All current investment trends are of particular interest for both investors, wishing to keep their money safe, and startuppers, looking for perspective deals. As a rule, capital movement is very dependent on so-called herd-like behavior, especially typical of the financial world. We already mentioned the tech startup bubble development, which is also one of those particular herd-like market reactions. Now we would like to continue with a short analysis of the investment markets.
Around 10 years ago, there was a kind of gold rush in the world of tech startup companies: high valuations, flourishing capital markets, endless crowds of investors. Then in 2008 financial crisis significantly damaged that positive spirit. After that major crush, markets were gradually recovering, so now the situation is relatively stable. However, tech startups’ IPOs are down, people are rather uncertain about possible market volatilities: all this implies the tech bubble once again, with a growing presence of high-risk investments.
Naturally, there are two major forces influencing flows of tech investments: greed and fear. The first one refers to prosperous times, when market uncertainty is low: capitalists are more willing to make high-risk investments in pursuit of profits, which is in turn very good for startuppers, getting access to cheap capital. In the times of fear, markets experience high instability and volatility: it gets too expensive to acquire capital and venture funds are extremely selective about their investments, which is logically bad for startup founders. In this case, only the strongest companies survive.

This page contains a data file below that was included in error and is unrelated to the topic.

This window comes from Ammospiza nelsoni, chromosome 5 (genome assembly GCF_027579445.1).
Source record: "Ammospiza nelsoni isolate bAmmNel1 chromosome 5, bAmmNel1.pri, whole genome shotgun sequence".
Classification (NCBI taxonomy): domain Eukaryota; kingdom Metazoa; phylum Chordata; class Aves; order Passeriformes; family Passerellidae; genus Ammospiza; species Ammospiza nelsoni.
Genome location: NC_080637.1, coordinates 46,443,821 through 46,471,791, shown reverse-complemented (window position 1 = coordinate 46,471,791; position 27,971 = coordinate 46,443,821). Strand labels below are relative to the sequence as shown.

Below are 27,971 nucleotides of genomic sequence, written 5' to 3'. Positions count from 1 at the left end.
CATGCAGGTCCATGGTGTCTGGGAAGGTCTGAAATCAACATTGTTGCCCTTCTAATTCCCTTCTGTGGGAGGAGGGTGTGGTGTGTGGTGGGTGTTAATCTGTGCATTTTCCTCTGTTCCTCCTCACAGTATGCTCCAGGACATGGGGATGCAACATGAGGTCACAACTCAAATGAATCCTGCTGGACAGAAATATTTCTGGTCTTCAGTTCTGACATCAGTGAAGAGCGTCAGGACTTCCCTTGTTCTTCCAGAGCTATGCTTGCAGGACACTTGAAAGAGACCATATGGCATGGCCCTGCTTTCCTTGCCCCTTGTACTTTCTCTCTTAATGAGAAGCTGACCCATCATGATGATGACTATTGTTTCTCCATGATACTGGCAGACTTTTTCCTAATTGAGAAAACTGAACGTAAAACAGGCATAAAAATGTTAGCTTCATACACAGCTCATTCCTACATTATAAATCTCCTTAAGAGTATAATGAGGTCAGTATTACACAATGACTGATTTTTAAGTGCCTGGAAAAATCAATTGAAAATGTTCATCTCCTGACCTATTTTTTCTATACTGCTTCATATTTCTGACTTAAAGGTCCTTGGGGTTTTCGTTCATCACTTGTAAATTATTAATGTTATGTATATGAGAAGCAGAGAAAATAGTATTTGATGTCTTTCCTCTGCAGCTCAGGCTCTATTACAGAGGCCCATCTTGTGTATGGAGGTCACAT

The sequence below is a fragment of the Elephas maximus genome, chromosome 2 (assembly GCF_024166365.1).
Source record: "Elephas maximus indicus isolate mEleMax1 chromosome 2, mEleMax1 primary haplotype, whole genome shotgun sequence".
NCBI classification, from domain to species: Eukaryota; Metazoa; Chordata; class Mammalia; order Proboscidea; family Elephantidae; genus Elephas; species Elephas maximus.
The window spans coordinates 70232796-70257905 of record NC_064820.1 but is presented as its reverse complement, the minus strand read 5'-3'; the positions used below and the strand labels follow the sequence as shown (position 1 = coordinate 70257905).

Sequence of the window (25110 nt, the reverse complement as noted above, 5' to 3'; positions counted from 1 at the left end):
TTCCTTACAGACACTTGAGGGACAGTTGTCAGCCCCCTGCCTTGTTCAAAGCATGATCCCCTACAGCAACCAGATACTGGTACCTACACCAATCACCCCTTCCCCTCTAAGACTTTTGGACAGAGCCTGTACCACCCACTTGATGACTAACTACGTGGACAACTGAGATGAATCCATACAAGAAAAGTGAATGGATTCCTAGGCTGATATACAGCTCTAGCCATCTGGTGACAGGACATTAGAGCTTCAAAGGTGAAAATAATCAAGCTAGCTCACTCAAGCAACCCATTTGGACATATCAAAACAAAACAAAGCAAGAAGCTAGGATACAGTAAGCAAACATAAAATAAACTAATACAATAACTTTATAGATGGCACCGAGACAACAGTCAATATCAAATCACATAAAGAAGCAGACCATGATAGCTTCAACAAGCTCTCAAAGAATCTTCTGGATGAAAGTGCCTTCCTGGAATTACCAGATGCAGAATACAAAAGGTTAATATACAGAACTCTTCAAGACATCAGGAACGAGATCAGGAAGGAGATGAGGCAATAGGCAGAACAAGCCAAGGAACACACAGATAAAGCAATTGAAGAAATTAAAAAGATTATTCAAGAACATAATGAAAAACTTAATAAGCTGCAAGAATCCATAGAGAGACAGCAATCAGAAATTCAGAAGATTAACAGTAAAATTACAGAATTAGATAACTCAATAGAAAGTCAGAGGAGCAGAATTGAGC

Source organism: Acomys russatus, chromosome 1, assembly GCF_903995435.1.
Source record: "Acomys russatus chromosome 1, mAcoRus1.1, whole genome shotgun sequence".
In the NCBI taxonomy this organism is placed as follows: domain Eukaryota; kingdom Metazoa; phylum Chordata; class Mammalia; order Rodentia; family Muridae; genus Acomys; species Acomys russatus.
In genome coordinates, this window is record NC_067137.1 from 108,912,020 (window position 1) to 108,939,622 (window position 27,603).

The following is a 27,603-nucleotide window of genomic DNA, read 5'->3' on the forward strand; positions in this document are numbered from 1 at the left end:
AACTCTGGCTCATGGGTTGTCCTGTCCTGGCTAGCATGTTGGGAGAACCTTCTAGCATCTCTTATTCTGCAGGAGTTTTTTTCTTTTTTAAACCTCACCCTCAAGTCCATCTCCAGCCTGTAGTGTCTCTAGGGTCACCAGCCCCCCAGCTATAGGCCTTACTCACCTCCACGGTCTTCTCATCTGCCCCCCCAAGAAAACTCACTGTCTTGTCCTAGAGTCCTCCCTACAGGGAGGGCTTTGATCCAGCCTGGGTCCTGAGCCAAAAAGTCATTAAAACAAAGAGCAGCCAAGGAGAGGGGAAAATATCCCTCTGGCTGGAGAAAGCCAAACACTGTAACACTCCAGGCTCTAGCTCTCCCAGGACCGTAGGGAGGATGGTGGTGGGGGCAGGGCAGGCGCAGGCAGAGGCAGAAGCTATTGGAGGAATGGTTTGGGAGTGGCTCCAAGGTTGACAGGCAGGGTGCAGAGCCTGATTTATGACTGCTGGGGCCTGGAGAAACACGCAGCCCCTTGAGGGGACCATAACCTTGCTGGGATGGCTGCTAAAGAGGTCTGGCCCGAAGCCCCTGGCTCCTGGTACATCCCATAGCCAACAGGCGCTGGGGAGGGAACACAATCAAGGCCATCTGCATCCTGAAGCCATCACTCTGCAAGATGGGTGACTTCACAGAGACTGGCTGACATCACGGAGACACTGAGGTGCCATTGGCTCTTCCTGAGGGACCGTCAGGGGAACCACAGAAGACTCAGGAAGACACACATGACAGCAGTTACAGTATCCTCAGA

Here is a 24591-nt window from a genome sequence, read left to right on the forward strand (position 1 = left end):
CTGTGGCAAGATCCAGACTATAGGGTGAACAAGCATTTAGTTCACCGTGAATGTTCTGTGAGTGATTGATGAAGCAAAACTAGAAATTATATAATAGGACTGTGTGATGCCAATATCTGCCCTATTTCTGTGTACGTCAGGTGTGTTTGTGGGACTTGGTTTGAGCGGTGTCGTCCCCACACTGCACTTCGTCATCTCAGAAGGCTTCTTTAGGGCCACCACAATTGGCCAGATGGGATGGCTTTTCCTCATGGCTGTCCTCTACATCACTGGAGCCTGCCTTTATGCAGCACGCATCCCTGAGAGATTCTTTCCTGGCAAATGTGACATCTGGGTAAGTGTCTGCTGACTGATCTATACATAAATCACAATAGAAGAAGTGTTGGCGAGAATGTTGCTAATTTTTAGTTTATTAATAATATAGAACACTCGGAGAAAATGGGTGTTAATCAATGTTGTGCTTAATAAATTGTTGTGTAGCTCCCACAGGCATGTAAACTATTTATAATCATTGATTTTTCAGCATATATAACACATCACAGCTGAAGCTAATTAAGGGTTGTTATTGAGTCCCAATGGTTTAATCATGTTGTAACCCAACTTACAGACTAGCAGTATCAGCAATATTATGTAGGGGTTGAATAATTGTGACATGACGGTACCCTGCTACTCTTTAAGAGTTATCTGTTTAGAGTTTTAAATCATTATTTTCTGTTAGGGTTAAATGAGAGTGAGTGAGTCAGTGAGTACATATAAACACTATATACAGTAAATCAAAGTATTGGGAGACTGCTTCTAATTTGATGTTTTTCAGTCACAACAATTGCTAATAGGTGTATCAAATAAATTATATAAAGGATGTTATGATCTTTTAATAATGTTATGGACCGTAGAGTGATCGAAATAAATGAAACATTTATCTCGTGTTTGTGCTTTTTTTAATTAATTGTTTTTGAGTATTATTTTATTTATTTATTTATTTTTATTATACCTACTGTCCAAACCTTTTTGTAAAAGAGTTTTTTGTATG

According to some experts, the current situation is quite stable, causing no fear, but slightly implying some uncertainty. Private valuations are normalizing, fewer tech startups are going public and VC groups are coming back in action again. Still, several market trends make us stay on alert:
-fall in China’s economic growth;
-low interest rates;
-decline in commodities’ prices.
All this keeps investors away from risky deals. That is why most tech startups with poor business models are very likely to die, and some of them will not even have enough time and opportunities to prove the value of their innovative ideas. However, those initially powerful startup companies must adapt to the situation and survive these hard times in the tech industry. For example, they can cut down their spending on marketing and product development and direct most of the investments on improving gross margins. As for investors, they are rather selective about the deals: no tendency of taking high-risk opportunities. This is positive actually – the capital acquires better quality and the general health of investments improves.
It is possible to conclude that one of the key economic rules is working: markets are cyclical. Now it will take some time for valuations to normalize, investors will pour money in more disciplined ventures. And then all this will lead to a period of growing business success, active flows of capital and high-risk deals again. So let’s wait for another gold rush.
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